These popular berries are in many families’ freezers – but if they’re in yours, get rid of them as soon as you can. Victorian company Patties Foods has recalled two of its products after they were linked to at least five cases of hepatitis A.
Victoria’s Department of Health first issued a health warning about 1kg packets of Nanna’s Mixed Berry (or Berries, depending on the packaging) on Saturday morning. A few hours later, Patties Foods announced a national recall of the product and ordered it off supermarket shelves.
It came after three Victorians and one person in New South Wales were diagnosed with the hepatitis A, with the frozen berries the only common link. Patties says packs of Nanna’s Mixed Berries with a best-before date up to and including November 22, 2016, should not be eaten.
This afternoon, Patties Foods extended the recall to 300g and 500g packets of Creative Gourmet Mixed Berries as a “precaution”. A fifth person, from New South Wales, has now been diagnosed with the viral infection. Patties Foods chief executive Steven Chaur says it has recalled the second brand until it receives the results of laboratory tests.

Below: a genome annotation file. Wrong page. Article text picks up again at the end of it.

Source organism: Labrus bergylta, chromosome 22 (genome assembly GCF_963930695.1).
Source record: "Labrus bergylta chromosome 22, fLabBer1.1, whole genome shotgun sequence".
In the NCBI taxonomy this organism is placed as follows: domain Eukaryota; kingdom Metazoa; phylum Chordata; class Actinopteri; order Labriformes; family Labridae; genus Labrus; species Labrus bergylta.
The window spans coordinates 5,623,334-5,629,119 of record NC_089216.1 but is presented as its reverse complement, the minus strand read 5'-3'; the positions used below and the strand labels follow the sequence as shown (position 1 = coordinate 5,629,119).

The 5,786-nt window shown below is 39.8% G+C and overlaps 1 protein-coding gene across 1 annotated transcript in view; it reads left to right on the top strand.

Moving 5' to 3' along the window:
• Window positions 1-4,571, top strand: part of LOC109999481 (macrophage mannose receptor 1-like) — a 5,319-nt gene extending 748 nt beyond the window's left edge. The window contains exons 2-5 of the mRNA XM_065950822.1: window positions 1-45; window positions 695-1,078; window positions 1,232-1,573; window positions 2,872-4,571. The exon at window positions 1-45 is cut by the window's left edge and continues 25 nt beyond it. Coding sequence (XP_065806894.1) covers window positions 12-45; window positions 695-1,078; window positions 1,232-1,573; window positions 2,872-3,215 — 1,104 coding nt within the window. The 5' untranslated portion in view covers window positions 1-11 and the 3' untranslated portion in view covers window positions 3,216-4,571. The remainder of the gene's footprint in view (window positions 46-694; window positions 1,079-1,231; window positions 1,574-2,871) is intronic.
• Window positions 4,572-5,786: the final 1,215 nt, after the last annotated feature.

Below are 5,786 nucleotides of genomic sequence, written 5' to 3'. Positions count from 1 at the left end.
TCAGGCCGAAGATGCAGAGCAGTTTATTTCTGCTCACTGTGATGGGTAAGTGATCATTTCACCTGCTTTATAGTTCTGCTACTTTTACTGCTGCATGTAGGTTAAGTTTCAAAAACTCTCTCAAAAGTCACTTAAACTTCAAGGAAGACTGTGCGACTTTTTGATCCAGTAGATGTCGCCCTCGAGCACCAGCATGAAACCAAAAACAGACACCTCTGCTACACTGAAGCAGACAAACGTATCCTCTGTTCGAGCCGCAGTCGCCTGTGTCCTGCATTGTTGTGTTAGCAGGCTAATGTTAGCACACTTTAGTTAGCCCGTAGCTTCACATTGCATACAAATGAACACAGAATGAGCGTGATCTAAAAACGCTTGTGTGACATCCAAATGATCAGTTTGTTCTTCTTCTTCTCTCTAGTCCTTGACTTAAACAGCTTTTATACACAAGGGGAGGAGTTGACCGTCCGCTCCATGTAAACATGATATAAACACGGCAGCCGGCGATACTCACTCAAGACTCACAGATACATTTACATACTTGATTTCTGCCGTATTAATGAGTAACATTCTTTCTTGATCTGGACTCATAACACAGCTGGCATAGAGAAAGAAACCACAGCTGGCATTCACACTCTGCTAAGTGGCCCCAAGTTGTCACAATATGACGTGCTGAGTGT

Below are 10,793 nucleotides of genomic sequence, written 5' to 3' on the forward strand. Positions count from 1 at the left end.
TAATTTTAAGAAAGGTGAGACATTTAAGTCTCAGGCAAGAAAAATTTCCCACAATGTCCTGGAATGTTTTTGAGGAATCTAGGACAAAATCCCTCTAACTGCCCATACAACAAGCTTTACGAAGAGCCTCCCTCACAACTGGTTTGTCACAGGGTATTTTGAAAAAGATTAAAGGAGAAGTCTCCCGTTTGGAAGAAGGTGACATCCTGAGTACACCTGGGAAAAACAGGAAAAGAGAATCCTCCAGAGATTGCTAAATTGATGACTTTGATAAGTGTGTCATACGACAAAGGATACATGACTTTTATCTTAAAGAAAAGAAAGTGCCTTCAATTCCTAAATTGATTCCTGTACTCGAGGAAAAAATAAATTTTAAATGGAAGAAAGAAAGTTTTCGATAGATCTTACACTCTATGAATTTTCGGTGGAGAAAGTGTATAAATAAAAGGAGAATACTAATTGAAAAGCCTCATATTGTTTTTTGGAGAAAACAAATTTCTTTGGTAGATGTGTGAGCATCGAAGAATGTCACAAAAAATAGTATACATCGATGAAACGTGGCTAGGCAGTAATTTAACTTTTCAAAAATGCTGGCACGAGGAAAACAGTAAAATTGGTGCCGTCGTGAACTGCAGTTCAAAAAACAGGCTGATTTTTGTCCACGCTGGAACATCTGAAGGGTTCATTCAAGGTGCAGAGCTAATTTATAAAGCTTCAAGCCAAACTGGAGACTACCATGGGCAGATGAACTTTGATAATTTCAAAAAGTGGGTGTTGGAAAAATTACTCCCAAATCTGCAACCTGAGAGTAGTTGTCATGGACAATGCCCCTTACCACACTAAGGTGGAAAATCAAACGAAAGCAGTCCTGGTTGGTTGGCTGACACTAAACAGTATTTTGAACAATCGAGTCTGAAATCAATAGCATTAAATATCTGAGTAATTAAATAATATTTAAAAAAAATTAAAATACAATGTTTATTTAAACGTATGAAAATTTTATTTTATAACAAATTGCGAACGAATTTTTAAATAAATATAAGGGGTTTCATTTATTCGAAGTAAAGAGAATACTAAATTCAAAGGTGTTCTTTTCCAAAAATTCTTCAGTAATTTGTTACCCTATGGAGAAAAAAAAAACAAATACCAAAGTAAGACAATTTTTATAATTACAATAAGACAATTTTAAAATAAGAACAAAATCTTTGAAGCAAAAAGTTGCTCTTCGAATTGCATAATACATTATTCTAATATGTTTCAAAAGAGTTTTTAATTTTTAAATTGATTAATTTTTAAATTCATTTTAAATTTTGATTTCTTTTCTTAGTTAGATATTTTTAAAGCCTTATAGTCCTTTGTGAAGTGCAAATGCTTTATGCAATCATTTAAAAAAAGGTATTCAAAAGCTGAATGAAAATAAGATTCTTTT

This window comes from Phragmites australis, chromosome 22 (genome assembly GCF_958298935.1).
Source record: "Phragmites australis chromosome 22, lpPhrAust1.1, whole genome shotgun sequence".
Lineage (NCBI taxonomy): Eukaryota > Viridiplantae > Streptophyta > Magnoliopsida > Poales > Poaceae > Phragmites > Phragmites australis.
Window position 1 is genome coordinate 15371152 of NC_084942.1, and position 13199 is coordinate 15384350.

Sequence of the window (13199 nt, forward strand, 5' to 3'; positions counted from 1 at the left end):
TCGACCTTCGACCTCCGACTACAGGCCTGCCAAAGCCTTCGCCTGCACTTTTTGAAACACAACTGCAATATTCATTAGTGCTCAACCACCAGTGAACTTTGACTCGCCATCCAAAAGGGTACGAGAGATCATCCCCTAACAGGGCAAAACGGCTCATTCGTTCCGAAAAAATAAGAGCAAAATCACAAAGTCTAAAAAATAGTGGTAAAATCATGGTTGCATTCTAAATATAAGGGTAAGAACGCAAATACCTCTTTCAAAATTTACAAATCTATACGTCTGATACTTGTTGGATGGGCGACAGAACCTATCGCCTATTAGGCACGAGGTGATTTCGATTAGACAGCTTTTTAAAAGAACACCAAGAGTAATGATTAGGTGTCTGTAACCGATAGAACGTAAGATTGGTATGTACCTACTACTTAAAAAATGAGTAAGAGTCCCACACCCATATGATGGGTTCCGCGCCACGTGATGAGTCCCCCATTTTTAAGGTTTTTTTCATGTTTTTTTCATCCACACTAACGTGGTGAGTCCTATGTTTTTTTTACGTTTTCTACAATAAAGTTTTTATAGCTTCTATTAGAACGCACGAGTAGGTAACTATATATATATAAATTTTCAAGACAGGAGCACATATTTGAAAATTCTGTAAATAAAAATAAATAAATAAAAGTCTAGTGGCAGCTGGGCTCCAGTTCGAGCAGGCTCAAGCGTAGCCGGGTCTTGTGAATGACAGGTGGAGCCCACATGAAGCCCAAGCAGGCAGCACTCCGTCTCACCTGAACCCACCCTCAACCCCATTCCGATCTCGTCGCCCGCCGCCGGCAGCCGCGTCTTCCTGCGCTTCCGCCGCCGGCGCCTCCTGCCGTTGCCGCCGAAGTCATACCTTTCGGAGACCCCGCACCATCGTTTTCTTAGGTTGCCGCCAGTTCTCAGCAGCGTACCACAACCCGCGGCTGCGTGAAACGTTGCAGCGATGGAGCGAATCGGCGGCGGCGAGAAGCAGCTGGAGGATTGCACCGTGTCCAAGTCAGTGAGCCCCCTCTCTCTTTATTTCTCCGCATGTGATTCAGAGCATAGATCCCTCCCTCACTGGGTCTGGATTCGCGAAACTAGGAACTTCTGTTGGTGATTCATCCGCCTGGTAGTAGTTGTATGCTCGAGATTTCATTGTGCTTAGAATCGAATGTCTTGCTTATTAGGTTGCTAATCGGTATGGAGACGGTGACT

The berries came from China and Chile before being distributed in Australia. The virus is spread when it enters the mouth, which can happen when hands, foods or other objects are contaminated with the faecal matter of a person with hepatitis A. The virus, which affects the liver, is resistant to heating and cooling.
The New South Wales health department says it is not sure how many others may be affected given the berries were widely distributed. People can become ill 15 to 50 days after catching the virus, and anyone who has consumed the berries in the past 50 days is advised to watch out for symptoms.
Better Health Channel advises that symptoms include fever, nausea, abdominal discomfort, dark urine, and yellow skin and eyes. While symptoms may last several weeks, infected people usually recover fully. Relapses happen in about 10 per cent of cases and while complications are rare, if the infection turns into fulminant hepatitis it can cause liver failure.
“It’s quite infectious and readily spread from person to person, that’s why its important people are aware of it now so that if they are in the early stages of the illness they can take steps to prevent spreading it to others,” says Dr Vicky Sheppeard, of NSW Health’s Communicable Diseases Branch.
The berries are mostly sold in Woolworths, Coles and IGA supermarkets. Anyone with concerns should phone Patties Foods on 1800 650 069.